Thevetia Plant (Thevetia peruviana)

Thevetia peruviana (Plate II) is an ornamental evergreen dicotyledonous shrub belonging to the Apocynaceae family (Dutta, 1964). It is common in the tropics and subtropics, but is native to Africa, Central America, and South America. About 10-18 feet tall, leaves spirally arranged, linear, about 13-15 cm long. He has two varieties of this plant, one is the yellow oleander with yellow flowers and the other is Nerium oleander with purple flowers. Both strains flower and fruit year-round and provide a constant supply of seeds. It grows as a hedge and can produce between 400 and 800 fruits per year, depending on rainfall patterns and the age of the plant. The flowers are funnel-shaped with spirally twisted petals. The fruit is somewhat globose with a fleshy mesocarp and is 4-5 cm in diameter. The fruits are usually green, turning black when ripe. Each fruit contains nuts split lengthwise and crosswise. The fruit contains 1-4 seeds in the nucleus and the plant carries milky sap to all organs. In Nigeria, Thevetia peruviana has been cultivated by missionaries and explorers as an ornamental plant in homes, schools and churches for over 50 years (Ibiyemi et al., 2002). All parts of the plant are toxic due to the presence of glycosides. The toxicity of glycosides is reflected in accidental poisoning in children who eat plant seeds (Brewster 1986; Shaw and Pearn 1979). Some adults have been reported to have died after consuming oleander leaves in herbal teas (Haynes et al., 1985). According to Saravanapavan Atha (1985), about 10 fruit pits can be fatal for an adult and 1 fruit pit can be fatal for a child. In general, young children and livestock are at increased risk of poisoning by Thebetia perviana. Poisoning of livestock after consumption of Thevetia has been reported by various workers. For example, Singh and Singh (2002) reported that plant leaf, stem, and bark extracts killed fish. (Oji and Okafor, 2000). Pahwa and Chatterjee (1990) reported 80% and 90% mortality in rats fed 20% and 30% he Thevetia seed kernels after 10 days of feeding. 1.1 Presentation of research topic

The use of vegetable oil for biodiesel production can lead to higher food prices and food insecurity (Ezeanya Naso et al., 2010). Fortunately, non-edible vegetable oils produced primarily by seed-bearing trees and shrubs can provide an alternative with no competing food uses. is high, affecting biodiesel yields and capital costs. These oils can be pre-refined by reducing the free fatty acid (FFA) content through esterification and saponification processes. The fuel properties of biodiesel differ from petroleum diesel fuel. This means that different engine performance and emissions occur when biodiesel is used in diesel engines (Carraretto et al., 2004).

The high cost of biodiesel compared to petroleum-based diesel is a major obstacle to commercialization. Depending on the feedstock used, its cost is 150% higher than petroleum diesel. Approximately 70-95% of the total production cost of biodiesel is due to the cost of raw materials, solvents, and the crude oil refining process (Hass et al., 2006; Umer and Farooq, 2008).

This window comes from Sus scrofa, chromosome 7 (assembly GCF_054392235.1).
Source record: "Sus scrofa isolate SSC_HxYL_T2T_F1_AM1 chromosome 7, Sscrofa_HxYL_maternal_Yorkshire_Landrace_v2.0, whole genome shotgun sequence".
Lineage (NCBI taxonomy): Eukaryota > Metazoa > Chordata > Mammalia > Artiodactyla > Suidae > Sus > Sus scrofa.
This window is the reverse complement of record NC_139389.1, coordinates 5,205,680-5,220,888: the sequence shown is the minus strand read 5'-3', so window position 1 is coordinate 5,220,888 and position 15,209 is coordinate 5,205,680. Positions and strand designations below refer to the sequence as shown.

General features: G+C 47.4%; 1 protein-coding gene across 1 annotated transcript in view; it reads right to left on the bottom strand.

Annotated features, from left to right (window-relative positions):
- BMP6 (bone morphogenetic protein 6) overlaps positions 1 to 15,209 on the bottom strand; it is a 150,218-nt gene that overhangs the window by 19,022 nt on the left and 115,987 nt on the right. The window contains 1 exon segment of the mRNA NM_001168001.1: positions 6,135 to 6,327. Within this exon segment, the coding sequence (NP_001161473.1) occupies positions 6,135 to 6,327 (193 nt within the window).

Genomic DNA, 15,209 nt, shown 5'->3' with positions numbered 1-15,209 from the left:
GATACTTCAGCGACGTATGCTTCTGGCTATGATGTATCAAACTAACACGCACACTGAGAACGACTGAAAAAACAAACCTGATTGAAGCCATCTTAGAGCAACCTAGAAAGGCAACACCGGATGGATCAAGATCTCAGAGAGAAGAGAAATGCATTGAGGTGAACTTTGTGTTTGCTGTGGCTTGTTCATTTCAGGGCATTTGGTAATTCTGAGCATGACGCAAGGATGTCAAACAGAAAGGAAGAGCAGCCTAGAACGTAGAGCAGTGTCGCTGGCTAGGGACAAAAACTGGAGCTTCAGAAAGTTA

Previous studies on biodiesel have not quantified the biodegradability of castor oil biodiesel. Additionally, scientists are working on better ways to optimize biodiesel.

Research legitimacy
Energy is the main driver of socio-economic growth in any country. It plays an important role in the overall framework of development around the world. Energy is an essential commodity and every aspect of human activity depends on it. It is also a factor of production, and its costs directly affect the prices of other goods and services (OPEC, 1994). Access to energy has been described as a key factor in the development of industry and the provision of essential services to improve quality of life, as well as a driver of economic development (Singh and Sooch, 2004).

Diesel fuel made from vegetable oil has virtually no sulfur content and no greenhouse gas emissions. Especially for CO2, it has excellent lubricating properties without storage problems. In addition, the vegetable oils provided by trees absorb more atmospheric carbon dioxide when burned (Erhan and Sharma, 2006). Diesel fuel therefore makes a significant contribution to reducing the increase in carbon dioxide content in the atmosphere. This development has led to a renewed focus on vegetable oils for biodiesel production (Kim et al., 2004).

Replacing diesel with locally produced renewable fuels will save foreign currency even for a large oil exporter like Nigeria. Developing countries can therefore use these types of projects not only to solve environmental problems but also to improve their economies (Ezeanya Manso et al., 2010). There is need for the production of biodiesel using a cheaper reagent, which contributes to the reduction of capital, and manufacturing cost. Furthermore, more investigations are needed about the fuel properties of biodiesels, diesel fuels and their blends before using in a diesel engine (Hass et al., 2006).

Aims and Objectives
The aim of this research is to produce biodiesel from non-edible oils, optimize methods and compare physico-chemical properties of the biodiesels. Specific objectives are to:

extract the oil from yellow oleander and castor plant using an oil press machine;
prepare biodiesels by transesterification;
optimize the production process by varying reaction temperature, reaction time, concentration of catalyst and molar ratio of methanol/oil;
blend the biodiesels with petro-diesel to improve their fuel properties;
determine the flash point, relative density, kinematic viscosity, cloud point, pour point, oxidative stability, calorific value, distillation, sulphur, water content, cetane number, acid value and free fatty acid of diesel, biodiesel and different blends of these in accordance to appropriate ASTM standards and evaluate the biodegradability of the biodiesels and compare with petro-diesel.